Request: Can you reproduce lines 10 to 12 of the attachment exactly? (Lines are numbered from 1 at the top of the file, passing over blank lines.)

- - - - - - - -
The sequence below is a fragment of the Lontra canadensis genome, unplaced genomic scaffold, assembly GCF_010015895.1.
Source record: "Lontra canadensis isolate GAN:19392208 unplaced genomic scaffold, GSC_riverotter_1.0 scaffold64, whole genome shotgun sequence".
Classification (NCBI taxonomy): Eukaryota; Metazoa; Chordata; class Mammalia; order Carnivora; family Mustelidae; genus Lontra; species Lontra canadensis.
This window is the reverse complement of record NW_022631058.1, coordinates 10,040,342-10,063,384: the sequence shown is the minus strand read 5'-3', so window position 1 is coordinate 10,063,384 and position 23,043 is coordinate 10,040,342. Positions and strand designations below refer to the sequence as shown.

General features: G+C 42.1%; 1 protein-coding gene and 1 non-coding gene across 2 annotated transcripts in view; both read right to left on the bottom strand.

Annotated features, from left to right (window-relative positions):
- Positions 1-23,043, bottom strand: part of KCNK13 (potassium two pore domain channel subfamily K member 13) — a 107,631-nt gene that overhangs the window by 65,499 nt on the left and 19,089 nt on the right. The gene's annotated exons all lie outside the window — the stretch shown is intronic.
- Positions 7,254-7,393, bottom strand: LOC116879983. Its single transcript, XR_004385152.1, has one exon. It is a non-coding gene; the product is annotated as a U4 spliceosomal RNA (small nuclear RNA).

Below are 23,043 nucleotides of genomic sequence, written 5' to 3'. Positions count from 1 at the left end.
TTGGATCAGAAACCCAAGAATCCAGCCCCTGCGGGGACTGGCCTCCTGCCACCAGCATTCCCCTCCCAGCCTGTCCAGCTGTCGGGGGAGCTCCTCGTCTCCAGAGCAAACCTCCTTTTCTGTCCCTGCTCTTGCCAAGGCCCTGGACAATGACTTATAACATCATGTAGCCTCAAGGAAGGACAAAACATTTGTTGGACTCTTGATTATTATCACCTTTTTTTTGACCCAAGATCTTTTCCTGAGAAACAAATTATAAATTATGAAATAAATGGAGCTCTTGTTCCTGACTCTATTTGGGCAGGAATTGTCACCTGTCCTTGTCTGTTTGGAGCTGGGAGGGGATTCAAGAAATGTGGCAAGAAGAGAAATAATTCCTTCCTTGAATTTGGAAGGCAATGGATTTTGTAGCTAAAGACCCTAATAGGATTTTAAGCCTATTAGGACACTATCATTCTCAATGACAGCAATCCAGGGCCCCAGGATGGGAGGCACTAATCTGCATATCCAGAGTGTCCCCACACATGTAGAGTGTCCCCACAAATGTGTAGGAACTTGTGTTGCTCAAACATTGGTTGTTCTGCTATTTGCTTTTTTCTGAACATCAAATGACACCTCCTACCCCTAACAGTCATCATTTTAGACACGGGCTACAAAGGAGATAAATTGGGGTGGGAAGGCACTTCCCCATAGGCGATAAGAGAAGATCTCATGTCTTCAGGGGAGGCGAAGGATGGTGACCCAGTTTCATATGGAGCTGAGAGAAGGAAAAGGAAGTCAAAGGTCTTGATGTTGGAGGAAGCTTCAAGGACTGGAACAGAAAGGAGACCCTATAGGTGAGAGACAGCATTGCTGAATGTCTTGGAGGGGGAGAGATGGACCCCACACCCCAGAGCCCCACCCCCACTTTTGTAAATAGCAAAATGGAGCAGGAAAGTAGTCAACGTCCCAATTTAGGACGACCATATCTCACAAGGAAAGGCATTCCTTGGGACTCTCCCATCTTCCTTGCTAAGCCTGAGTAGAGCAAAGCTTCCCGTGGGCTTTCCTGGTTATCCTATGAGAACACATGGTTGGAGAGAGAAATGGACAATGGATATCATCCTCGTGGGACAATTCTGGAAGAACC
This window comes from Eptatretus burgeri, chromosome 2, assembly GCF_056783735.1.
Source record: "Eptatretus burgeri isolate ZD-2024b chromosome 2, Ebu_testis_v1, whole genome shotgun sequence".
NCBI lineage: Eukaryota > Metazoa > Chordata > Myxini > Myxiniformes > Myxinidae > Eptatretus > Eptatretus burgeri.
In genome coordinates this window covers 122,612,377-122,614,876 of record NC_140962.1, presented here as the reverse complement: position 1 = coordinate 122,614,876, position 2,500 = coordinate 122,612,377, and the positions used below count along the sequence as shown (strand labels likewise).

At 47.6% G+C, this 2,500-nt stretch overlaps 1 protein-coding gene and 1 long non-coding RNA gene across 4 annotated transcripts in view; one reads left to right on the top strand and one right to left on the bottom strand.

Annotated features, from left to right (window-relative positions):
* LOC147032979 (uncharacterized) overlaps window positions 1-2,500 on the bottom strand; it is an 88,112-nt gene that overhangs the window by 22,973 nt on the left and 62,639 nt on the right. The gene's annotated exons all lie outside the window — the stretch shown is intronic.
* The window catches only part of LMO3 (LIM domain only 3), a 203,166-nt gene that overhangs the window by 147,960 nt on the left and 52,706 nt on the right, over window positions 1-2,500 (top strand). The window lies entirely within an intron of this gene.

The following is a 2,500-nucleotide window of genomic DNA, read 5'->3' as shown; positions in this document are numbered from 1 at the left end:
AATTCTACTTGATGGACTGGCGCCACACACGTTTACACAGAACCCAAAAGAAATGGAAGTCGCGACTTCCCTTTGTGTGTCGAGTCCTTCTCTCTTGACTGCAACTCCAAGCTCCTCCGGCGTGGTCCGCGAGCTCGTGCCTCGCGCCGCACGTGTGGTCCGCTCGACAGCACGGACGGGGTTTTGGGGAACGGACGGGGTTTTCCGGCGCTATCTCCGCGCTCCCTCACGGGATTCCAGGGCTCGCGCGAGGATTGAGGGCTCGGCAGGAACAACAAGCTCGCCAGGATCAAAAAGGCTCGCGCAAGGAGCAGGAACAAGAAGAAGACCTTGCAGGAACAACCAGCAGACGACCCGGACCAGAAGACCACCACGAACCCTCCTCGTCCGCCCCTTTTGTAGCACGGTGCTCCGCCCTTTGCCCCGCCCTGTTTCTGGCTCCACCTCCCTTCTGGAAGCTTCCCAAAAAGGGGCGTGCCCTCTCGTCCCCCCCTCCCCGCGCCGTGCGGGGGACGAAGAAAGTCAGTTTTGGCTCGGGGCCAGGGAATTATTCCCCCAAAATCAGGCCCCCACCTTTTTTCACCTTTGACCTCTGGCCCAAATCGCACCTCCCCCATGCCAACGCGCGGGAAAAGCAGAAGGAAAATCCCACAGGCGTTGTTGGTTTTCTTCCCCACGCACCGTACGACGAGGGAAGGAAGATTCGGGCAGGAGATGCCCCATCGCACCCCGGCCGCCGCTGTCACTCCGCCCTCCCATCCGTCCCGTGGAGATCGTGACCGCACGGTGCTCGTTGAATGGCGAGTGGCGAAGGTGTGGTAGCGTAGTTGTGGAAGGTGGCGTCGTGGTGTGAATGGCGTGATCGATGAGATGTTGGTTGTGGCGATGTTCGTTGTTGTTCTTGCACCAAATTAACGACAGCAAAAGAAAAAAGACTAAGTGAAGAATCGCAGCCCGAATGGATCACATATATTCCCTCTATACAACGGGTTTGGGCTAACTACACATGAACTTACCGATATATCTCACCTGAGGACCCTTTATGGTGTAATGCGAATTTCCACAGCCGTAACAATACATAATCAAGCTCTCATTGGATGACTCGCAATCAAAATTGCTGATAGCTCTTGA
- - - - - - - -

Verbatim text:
TTGGATCAGAAACCCAAGAATCCAGCCCCTGCGGGGACTGGCCTCCTGCCACCAGCATTCCCCTCCCAGCCTGTCCAGCTGTCGGGGGAGCTCCTCGTCTCCAGAGCAAACCTCCTTTTCTGTCCCTGCTCTTGCCAAGGCCCTGGACAATGACTTATAACATCATGTAGCCTCAAGGAAGGACAAAACATTTGTTGGACTCTTGATTATTATCACCTTTTTTTTGACCCAAGATCTTTTCCTGAGAAACAAATTATAAATTATGAAATAAATGGAGCTCTTGTTCCTGACTCTATTTGGGCAGGAATTGTCACCTGTCCTTGTCTGTTTGGAGCTGGGAGGGGATTCAAGAAATGTGGCAAGAAGAGAAATAATTCCTTCCTTGAATTTGGAAGGCAATGGATTTTGTAGCTAAAGACCCTAATAGGATTTTAAGCCTATTAGGACACTATCATTCTCAATGACAGCAATCCAGGGCCCCAGGATGGGAGGCACTAATCTGCATATCCAGAGTGTCCCCACACATGTAGAGTGTCCCCACAAATGTGTAGGAACTTGTGTTGCTCAAACATTGGTTGTTCTGCTATTTGCTTTTTTCTGAACATCAAATGACACCTCCTACCCCTAACAGTCATCATTTTAGACACGGGCTACAAAGGAGATAAATTGGGGTGGGAAGGCACTTCCCCATAGGCGATAAGAGAAGATCTCATGTCTTCAGGGGAGGCGAAGGATGGTGACCCAGTTTCATATGGAGCTGAGAGAAGGAAAAGGAAGTCAAAGGTCTTGATGTTGGAGGAAGCTTCAAGGACTGGAACAGAAAGGAGACCCTATAGGTGAGAGACAGCATTGCTGAATGTCTTGGAGGGGGAGAGATGGACCCCACACCCCAGAGCCCCACCCCCACTTTTGTAAATAGCAAAATGGAGCAGGAAAGTAGTCAACGTCCCAATTTAGGACGACCATATCTCACAAGGAAAGGCATTCCTTGGGACTCTCCCATCTTCCTTGCTAAGCCTGAGTAGAGCAAAGCTTCCCGTGGGCTTTCCTGGTTATCCTATGAGAACACATGGTTGGAGAGAGAAATGGACAATGGATATCATCCTCGTGGGACAATTCTGGAAGAACC
This window comes from Eptatretus burgeri, chromosome 2, assembly GCF_056783735.1.
Source record: "Eptatretus burgeri isolate ZD-2024b chromosome 2, Ebu_testis_v1, whole genome shotgun sequence".